Just saw Depeche Mode last night and things have changed a bit since I last saw them during "The Singles Tour" in the late 90's. The biggest difference is that Martin Gore has picked up some showmanship. Maybe it was the solo tour, or the tension with Dave, but he's much more rock 'n' roll than before with "dramatic" rock god guitar moves (ala Metallica) and worked the crowd a little while singing. Then there is Martin's dancing around the stage in a style that suggested a mix of tribal ceremony and raver. Quite a change from the last time I saw the group perform when he seemed impossibly shy.
Dave Gahan once again showed that he is consummate showman of the synthpop-era and worked with the crowd amazingly even if ran around the stage and flung the mic stand just a little less than before. He only failed to really get the crowd into the amount of frenzy that he wanted on two occasions not convincing the crowd to sing ever word of "Suffer Well", which I believe the only song of the night he wrote, even if the song deserved it more than most of the new material and getting no one to sing along to show's closer "Goodnight Lovers." Again this wasn't his fault. That song appears at the end of "Exciter" and so pretty much every sensible listener has shut off the disc long before that song ever plays.
Then there was Fletch. He is still Fletch, but he's toned down the clapping quite a bit, maybe the internet age brought it to his attention that it's not quite the fan favorite that he thought. He also spent lots of time apparently verifying sounds one ear to the headphones dj-style and occasionally seemed to play parts that could be identified.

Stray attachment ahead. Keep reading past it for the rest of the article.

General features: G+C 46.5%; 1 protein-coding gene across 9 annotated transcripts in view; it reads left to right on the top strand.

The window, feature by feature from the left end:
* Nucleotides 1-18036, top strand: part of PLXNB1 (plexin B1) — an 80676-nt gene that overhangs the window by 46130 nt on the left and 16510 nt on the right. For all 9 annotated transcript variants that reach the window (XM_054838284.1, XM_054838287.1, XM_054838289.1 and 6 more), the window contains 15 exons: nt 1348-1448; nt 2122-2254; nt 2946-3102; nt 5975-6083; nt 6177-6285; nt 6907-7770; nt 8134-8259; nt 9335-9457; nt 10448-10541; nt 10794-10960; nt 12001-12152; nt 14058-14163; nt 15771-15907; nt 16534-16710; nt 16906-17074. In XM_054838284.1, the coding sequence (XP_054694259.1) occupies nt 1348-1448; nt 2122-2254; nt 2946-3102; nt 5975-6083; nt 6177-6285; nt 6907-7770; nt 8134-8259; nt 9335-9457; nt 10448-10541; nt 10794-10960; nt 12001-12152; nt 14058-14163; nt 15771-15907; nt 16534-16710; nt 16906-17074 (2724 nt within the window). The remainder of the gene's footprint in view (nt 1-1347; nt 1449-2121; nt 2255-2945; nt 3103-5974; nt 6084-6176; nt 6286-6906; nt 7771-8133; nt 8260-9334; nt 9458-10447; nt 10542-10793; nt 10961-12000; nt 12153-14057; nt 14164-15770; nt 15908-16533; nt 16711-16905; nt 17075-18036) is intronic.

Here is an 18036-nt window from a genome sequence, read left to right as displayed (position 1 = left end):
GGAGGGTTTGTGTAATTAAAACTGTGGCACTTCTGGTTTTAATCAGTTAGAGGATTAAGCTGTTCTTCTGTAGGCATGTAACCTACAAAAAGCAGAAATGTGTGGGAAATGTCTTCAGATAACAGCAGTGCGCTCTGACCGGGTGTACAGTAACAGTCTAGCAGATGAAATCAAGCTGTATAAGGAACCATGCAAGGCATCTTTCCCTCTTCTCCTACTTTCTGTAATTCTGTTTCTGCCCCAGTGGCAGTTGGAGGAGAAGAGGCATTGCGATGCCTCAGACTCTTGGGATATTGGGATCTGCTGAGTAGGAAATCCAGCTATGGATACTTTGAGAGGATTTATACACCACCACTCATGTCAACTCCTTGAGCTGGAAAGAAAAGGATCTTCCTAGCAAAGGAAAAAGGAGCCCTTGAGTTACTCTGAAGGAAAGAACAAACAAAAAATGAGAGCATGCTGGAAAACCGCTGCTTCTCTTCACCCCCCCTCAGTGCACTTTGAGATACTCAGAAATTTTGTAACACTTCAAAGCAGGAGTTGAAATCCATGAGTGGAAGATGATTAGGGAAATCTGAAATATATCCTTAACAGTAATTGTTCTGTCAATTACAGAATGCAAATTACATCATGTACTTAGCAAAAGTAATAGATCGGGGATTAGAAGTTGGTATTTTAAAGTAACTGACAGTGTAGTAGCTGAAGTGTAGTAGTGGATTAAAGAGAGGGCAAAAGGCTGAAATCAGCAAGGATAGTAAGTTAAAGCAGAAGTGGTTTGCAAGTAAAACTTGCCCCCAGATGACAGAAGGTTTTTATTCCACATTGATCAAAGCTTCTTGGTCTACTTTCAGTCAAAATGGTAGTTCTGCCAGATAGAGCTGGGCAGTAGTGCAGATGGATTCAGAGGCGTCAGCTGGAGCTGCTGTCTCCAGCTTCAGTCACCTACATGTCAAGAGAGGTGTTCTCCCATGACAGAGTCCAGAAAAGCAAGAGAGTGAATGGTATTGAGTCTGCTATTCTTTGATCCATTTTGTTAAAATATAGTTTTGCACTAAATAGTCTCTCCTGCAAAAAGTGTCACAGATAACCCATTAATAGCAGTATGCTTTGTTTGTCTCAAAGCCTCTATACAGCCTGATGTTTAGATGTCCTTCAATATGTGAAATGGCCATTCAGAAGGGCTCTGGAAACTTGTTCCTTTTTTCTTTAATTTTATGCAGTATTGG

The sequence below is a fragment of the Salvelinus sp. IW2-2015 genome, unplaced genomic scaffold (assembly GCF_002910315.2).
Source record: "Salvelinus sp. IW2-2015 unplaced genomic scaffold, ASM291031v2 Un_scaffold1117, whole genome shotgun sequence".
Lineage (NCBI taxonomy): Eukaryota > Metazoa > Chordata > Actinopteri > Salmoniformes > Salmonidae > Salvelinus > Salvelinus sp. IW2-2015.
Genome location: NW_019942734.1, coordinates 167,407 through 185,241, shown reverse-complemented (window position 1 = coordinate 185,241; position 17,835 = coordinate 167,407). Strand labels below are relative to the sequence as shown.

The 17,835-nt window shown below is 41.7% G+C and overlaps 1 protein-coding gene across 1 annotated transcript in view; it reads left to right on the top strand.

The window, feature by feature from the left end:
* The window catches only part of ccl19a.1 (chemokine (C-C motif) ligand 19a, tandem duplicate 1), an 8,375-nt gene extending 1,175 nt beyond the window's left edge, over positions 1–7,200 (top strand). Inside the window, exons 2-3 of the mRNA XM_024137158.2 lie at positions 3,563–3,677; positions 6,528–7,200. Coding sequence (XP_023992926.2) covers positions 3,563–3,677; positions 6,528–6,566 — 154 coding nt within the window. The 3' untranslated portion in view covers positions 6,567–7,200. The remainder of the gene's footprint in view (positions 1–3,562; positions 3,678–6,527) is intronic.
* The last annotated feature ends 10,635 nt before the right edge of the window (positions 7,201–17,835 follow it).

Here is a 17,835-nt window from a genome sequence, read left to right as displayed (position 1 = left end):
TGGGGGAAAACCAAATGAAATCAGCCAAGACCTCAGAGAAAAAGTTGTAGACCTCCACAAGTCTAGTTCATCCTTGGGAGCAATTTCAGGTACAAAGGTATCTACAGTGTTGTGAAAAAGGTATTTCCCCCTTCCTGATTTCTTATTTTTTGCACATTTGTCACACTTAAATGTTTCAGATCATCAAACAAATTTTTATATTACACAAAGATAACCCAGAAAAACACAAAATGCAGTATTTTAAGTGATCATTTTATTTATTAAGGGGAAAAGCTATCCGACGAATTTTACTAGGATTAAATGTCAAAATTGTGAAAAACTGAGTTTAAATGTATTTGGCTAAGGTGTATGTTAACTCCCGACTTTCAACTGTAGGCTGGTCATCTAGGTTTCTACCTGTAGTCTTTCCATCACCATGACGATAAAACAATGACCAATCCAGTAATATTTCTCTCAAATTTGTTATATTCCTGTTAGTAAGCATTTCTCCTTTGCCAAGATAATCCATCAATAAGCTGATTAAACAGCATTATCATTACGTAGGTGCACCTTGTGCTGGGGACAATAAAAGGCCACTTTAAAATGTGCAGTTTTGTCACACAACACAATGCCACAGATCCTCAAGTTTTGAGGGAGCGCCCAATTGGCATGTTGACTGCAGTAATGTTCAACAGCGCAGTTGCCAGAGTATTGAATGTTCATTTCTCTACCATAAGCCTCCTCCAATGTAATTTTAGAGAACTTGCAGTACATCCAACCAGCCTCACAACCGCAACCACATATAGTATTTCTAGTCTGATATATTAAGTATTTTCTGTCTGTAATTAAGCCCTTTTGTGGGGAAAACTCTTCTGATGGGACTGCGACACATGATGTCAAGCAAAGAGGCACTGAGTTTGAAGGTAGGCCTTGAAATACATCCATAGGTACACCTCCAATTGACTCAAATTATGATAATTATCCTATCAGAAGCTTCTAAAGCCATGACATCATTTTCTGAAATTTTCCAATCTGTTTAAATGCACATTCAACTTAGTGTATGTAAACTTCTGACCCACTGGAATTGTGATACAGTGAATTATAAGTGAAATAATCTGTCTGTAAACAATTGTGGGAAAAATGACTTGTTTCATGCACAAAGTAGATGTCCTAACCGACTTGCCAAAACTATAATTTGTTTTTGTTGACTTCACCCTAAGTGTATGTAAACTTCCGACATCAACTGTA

The new material was something of a mixed bag. It seems that arrangements have been mixed from the album, and Ben Hillier's touch was sorely missed. While "A Pain That I'm Used To" was far stronger than I expected, it was outnumbered by the train wrecks. "Precious" was a complete mess live with the acid baseline out of place within the context of the rest of the set and losing the delicate nature of the song to the clangy arena acoustics. I'm not a big fan of "Damaged People" on the album, but it was so much worse live. I suspect Martin thinks of it as an anthem of sorts for DM fans with the "we're damaged people drawn together" line but it's way too long for the uninteresting musical content surrounding it and lyrics go on to talk about forgetting about being about being cold and crying while you are old and dying and it's just embarrassing in front of people. Maybe it's just me though, because there was a group of women singing along very loudly ever word of the song right behind me.
The gems from the band's back catalogue were clearly the highlights and any real reason for shelling out unreasonable amounts of money to see DM at this point. Whoever is did the programming this time around had really excellent instincts in direction. The "Violator"-era hits changed almost nothing sound-wise (unlike the unfortunate '93 tour that rocked-out "Enjoy The Silence" long before Linkin Park got their hands on it), but let the instrumental parts breathe enough to keep the crowd ecstatic. Then they managed to rejuvenate older staples like "Everything Counts" and "A Question Of Time" going further into dance territory than Mode would on their own driving the songs a with modern electro sound.
Overall it was interesting experience because the band has clearly grown over the years and the crowd made it apparent that I had as well. While I did see some familiar faces among the assembled throng like Alison who was the HR director at the college station I deejayed at and local synthpop royalty Claudio, it was very apparent I'm not the massive Depeche fan I was in high school. I didn't have to sing at the top of my lungs every word of every song. "Goodnight Lovers" only sounded vaguely familiar and I found myself wondering why they were playing a b-side as a final encore. Maybe I’ve become less devoted, but as the 90’s wore on the band just lost the energy and spirit that energized their earlier work. I’m glad to see that they’ve regained some of that back, but as Martin L. Gore sang on his “Counterfeit” EP you’ve got to move on sometimes. Maybe I have.